Thursday, June 19, 2014

Divina Commedia

An excerpt from Longfellow's "Divina Commedia":

Oft have I seen at some cathedral door
A laborer, pausing in the dust and heat,
Lay down his burden, and with reverent feet
Enter, and cross himself, and on the floor
Kneel to repeat his paternoster o’er;
Far off the noises of the world retreat;
The loud vociferations of the street
Become an undistinguishable roar.
So, as I enter here from day to day,
And leave my burden at this minster gate,
Kneeling in prayer, and not ashamed to pray,
The tumult of the time disconsolate
To inarticulate murmurs dies away,
While the eternal ages watch and wait.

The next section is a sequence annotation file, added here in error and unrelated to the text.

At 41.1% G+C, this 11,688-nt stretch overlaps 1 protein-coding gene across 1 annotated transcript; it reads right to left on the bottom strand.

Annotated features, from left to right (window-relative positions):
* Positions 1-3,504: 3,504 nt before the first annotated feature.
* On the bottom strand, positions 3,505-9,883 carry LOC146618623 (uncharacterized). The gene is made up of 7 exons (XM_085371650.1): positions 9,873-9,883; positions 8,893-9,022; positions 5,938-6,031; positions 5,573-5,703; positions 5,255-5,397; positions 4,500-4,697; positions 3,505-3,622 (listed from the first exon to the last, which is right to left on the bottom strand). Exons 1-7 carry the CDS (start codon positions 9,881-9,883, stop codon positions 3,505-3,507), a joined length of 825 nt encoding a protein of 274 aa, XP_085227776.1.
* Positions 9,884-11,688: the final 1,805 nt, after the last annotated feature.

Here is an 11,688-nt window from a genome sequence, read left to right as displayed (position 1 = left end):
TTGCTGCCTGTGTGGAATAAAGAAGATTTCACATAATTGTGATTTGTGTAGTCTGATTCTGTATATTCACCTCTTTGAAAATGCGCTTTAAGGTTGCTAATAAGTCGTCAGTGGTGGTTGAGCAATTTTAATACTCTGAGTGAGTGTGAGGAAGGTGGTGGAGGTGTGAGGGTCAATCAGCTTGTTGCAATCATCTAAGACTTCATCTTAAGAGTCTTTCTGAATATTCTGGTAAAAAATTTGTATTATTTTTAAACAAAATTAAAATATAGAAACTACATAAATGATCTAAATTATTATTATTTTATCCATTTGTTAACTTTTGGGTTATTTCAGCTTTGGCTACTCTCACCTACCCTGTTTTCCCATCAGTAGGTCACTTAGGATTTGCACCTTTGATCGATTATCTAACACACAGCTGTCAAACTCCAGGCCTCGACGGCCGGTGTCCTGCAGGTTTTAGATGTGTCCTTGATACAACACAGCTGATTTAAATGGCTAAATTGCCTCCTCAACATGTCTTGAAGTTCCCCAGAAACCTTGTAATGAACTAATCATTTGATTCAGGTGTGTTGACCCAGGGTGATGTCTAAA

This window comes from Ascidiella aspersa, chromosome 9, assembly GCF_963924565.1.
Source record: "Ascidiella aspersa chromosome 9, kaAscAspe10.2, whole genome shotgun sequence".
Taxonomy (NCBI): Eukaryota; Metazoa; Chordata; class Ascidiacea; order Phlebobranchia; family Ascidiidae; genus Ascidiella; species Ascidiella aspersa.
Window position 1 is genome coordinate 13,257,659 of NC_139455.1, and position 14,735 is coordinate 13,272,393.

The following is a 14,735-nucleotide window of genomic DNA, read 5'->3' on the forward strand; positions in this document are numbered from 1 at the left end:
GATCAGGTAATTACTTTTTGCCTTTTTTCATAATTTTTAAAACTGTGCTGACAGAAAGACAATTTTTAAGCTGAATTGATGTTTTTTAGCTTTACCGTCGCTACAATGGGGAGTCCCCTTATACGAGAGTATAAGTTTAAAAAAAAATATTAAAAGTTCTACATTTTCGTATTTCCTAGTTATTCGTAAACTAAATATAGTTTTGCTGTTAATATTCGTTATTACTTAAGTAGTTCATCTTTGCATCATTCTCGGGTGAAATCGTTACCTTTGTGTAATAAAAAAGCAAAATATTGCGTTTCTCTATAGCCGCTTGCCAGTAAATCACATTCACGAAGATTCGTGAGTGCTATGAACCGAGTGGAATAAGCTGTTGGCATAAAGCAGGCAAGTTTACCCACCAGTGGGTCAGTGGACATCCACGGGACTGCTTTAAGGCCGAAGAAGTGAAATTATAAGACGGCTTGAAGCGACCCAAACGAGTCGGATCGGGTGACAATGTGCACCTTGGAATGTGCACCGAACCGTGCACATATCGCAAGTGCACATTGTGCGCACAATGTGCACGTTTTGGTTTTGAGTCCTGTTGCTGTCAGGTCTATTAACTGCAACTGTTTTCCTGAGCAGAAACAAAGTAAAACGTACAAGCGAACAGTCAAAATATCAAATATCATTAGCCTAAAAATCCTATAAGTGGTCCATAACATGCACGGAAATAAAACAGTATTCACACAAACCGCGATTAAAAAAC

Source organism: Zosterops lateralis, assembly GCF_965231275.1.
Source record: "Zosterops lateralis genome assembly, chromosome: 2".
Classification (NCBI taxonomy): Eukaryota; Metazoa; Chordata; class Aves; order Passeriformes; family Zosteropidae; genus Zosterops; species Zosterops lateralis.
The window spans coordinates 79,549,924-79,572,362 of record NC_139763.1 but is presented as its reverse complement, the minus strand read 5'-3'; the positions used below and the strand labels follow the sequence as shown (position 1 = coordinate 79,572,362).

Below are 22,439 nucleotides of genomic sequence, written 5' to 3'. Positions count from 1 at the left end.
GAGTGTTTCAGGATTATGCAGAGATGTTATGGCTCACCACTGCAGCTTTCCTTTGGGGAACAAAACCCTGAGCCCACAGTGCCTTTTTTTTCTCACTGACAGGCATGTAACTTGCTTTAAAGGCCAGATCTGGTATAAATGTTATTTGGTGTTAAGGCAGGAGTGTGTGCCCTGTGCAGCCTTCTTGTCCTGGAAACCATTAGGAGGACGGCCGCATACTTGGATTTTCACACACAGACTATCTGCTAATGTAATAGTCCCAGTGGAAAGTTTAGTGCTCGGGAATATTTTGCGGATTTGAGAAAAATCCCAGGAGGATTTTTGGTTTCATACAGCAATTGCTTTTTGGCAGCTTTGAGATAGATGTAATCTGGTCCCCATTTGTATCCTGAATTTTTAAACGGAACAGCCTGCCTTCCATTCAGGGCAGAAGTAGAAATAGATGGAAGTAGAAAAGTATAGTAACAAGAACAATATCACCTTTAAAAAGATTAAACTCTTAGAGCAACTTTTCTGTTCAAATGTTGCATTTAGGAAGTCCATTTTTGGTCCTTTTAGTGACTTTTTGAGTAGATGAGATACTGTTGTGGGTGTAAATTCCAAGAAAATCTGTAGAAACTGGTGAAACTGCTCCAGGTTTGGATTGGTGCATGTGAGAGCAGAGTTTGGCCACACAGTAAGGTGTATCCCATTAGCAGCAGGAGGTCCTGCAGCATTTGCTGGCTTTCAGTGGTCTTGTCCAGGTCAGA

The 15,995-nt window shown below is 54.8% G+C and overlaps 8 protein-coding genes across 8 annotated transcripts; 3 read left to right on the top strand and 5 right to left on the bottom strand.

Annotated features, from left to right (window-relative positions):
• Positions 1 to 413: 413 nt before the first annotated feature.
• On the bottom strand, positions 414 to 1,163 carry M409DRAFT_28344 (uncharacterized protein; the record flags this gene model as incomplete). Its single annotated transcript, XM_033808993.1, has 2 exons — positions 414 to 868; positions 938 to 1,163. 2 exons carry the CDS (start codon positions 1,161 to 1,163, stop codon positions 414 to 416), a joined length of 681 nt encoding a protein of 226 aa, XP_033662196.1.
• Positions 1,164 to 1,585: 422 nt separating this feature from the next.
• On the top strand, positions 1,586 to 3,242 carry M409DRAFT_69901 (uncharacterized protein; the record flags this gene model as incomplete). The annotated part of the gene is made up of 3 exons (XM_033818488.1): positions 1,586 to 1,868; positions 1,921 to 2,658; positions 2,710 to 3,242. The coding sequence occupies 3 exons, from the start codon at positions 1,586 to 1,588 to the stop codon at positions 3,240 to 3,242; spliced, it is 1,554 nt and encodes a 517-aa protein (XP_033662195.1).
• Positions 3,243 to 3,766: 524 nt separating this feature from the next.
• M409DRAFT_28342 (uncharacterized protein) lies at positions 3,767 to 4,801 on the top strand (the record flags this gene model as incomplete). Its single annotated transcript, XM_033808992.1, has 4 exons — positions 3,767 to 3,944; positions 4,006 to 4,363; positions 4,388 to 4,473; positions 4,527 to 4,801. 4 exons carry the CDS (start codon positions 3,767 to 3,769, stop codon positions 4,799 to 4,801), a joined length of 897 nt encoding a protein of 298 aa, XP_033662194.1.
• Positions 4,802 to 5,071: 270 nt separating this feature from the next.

Anonymous said...

What a lovely poem! Never ever have I come across this when I studied literature in college, nor did I realize that Longfellow was Catholic!!

elena maria vidal said...

Yes, it is a wonderful poem. I don't know if he ever actually became catholic but he was clearly drawn to the faith and found consolation from the Mass and the beauty of a Catholic cathedral.

julygirl said...

Wow, poetry that rhymes and one can understand!